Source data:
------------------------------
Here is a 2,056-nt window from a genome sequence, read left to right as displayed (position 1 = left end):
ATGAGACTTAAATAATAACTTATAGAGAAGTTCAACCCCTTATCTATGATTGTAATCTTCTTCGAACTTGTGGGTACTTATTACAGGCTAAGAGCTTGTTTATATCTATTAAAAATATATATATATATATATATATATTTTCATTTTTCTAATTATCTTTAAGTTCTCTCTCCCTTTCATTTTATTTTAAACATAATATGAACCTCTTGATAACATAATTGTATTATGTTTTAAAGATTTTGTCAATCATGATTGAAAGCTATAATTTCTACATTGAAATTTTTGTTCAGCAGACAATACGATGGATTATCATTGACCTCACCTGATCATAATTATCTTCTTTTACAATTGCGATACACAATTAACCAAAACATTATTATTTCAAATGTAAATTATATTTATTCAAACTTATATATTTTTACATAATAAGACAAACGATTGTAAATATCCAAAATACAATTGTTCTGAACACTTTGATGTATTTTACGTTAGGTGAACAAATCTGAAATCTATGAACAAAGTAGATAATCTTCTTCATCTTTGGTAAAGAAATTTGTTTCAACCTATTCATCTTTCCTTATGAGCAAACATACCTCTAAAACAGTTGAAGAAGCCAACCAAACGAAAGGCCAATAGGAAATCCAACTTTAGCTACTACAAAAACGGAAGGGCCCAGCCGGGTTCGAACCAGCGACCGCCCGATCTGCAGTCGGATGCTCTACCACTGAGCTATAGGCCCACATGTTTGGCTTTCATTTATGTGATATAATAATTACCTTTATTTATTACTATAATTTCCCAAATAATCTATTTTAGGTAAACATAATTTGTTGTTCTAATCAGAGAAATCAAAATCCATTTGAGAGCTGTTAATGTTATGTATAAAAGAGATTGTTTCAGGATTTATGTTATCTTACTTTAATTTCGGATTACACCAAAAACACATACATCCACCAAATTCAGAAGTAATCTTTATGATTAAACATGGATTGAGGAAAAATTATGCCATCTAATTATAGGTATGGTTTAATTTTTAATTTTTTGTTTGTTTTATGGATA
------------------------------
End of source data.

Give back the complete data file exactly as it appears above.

Here is a 2,056-nt window from a genome sequence, read left to right as displayed (position 1 = left end):
ATGAGACTTAAATAATAACTTATAGAGAAGTTCAACCCCTTATCTATGATTGTAATCTTCTTCGAACTTGTGGGTACTTATTACAGGCTAAGAGCTTGTTTATATCTATTAAAAATATATATATATATATATATATATTTTCATTTTTCTAATTATCTTTAAGTTCTCTCTCCCTTTCATTTTATTTTAAACATAATATGAACCTCTTGATAACATAATTGTATTATGTTTTAAAGATTTTGTCAATCATGATTGAAAGCTATAATTTCTACATTGAAATTTTTGTTCAGCAGACAATACGATGGATTATCATTGACCTCACCTGATCATAATTATCTTCTTTTACAATTGCGATACACAATTAACCAAAACATTATTATTTCAAATGTAAATTATATTTATTCAAACTTATATATTTTTACATAATAAGACAAACGATTGTAAATATCCAAAATACAATTGTTCTGAACACTTTGATGTATTTTACGTTAGGTGAACAAATCTGAAATCTATGAACAAAGTAGATAATCTTCTTCATCTTTGGTAAAGAAATTTGTTTCAACCTATTCATCTTTCCTTATGAGCAAACATACCTCTAAAACAGTTGAAGAAGCCAACCAAACGAAAGGCCAATAGGAAATCCAACTTTAGCTACTACAAAAACGGAAGGGCCCAGCCGGGTTCGAACCAGCGACCGCCCGATCTGCAGTCGGATGCTCTACCACTGAGCTATAGGCCCACATGTTTGGCTTTCATTTATGTGATATAATAATTACCTTTATTTATTACTATAATTTCCCAAATAATCTATTTTAGGTAAACATAATTTGTTGTTCTAATCAGAGAAATCAAAATCCATTTGAGAGCTGTTAATGTTATGTATAAAAGAGATTGTTTCAGGATTTATGTTATCTTACTTTAATTTCGGATTACACCAAAAACACATACATCCACCAAATTCAGAAGTAATCTTTATGATTAAACATGGATTGAGGAAAAATTATGCCATCTAATTATAGGTATGGTTTAATTTTTAATTTTTTGTTTGTTTTATGGATA